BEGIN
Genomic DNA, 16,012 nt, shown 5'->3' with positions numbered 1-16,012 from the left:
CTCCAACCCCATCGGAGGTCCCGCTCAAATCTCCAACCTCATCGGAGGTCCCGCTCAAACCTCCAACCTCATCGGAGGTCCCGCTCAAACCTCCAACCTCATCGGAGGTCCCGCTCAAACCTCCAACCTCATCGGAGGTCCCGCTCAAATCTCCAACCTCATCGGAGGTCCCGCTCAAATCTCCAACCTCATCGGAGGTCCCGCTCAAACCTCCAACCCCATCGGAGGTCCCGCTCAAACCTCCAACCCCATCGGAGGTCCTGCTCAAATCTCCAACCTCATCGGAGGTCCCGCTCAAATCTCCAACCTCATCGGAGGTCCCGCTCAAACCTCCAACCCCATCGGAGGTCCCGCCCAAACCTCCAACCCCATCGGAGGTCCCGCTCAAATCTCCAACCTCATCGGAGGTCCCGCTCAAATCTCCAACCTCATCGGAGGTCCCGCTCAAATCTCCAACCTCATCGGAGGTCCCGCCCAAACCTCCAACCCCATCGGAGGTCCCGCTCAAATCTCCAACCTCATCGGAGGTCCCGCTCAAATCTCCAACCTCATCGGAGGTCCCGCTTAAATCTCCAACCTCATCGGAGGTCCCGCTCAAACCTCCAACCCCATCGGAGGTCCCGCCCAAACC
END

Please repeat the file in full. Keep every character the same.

Genomic DNA, 16,012 nt, shown 5'->3' with positions numbered 1-16,012 from the left:
CTCCAACCCCATCGGAGGTCCCGCTCAAATCTCCAACCTCATCGGAGGTCCCGCTCAAACCTCCAACCTCATCGGAGGTCCCGCTCAAACCTCCAACCTCATCGGAGGTCCCGCTCAAACCTCCAACCTCATCGGAGGTCCCGCTCAAATCTCCAACCTCATCGGAGGTCCCGCTCAAATCTCCAACCTCATCGGAGGTCCCGCTCAAACCTCCAACCCCATCGGAGGTCCCGCTCAAACCTCCAACCCCATCGGAGGTCCTGCTCAAATCTCCAACCTCATCGGAGGTCCCGCTCAAATCTCCAACCTCATCGGAGGTCCCGCTCAAACCTCCAACCCCATCGGAGGTCCCGCCCAAACCTCCAACCCCATCGGAGGTCCCGCTCAAATCTCCAACCTCATCGGAGGTCCCGCTCAAATCTCCAACCTCATCGGAGGTCCCGCTCAAATCTCCAACCTCATCGGAGGTCCCGCCCAAACCTCCAACCCCATCGGAGGTCCCGCTCAAATCTCCAACCTCATCGGAGGTCCCGCTCAAATCTCCAACCTCATCGGAGGTCCCGCTTAAATCTCCAACCTCATCGGAGGTCCCGCTCAAACCTCCAACCCCATCGGAGGTCCCGCCCAAACC